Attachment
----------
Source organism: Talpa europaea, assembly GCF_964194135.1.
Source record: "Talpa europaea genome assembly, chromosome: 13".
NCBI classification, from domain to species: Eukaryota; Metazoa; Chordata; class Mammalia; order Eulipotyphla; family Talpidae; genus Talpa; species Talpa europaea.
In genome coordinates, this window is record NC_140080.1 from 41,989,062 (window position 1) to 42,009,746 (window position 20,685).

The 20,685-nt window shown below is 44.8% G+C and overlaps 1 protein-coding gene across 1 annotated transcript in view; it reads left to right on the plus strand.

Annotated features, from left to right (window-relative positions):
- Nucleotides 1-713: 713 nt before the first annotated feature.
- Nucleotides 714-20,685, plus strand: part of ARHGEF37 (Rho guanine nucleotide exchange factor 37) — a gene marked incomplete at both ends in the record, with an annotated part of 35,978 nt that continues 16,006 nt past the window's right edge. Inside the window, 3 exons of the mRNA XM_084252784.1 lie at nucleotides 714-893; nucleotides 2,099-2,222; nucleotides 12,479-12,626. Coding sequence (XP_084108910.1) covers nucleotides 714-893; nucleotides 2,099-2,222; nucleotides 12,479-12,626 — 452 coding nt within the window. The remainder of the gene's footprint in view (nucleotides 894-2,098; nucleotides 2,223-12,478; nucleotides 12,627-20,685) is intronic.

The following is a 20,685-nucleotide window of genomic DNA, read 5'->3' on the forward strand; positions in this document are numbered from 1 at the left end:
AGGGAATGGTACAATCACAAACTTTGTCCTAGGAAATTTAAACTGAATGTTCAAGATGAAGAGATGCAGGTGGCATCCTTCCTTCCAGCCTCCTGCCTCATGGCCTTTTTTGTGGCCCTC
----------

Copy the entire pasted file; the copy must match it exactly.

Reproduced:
Source organism: Talpa europaea, assembly GCF_964194135.1.
Source record: "Talpa europaea genome assembly, chromosome: 13".
NCBI classification, from domain to species: Eukaryota; Metazoa; Chordata; class Mammalia; order Eulipotyphla; family Talpidae; genus Talpa; species Talpa europaea.
In genome coordinates, this window is record NC_140080.1 from 41,989,062 (window position 1) to 42,009,746 (window position 20,685).

The 20,685-nt window shown below is 44.8% G+C and overlaps 1 protein-coding gene across 1 annotated transcript in view; it reads left to right on the plus strand.

Annotated features, from left to right (window-relative positions):
- Nucleotides 1-713: 713 nt before the first annotated feature.
- Nucleotides 714-20,685, plus strand: part of ARHGEF37 (Rho guanine nucleotide exchange factor 37) — a gene marked incomplete at both ends in the record, with an annotated part of 35,978 nt that continues 16,006 nt past the window's right edge. Inside the window, 3 exons of the mRNA XM_084252784.1 lie at nucleotides 714-893; nucleotides 2,099-2,222; nucleotides 12,479-12,626. Coding sequence (XP_084108910.1) covers nucleotides 714-893; nucleotides 2,099-2,222; nucleotides 12,479-12,626 — 452 coding nt within the window. The remainder of the gene's footprint in view (nucleotides 894-2,098; nucleotides 2,223-12,478; nucleotides 12,627-20,685) is intronic.

The following is a 20,685-nucleotide window of genomic DNA, read 5'->3' on the forward strand; positions in this document are numbered from 1 at the left end:
AGGGAATGGTACAATCACAAACTTTGTCCTAGGAAATTTAAACTGAATGTTCAAGATGAAGAGATGCAGGTGGCATCCTTCCTTCCAGCCTCCTGCCTCATGGCCTTTTTTGTGGCCCTC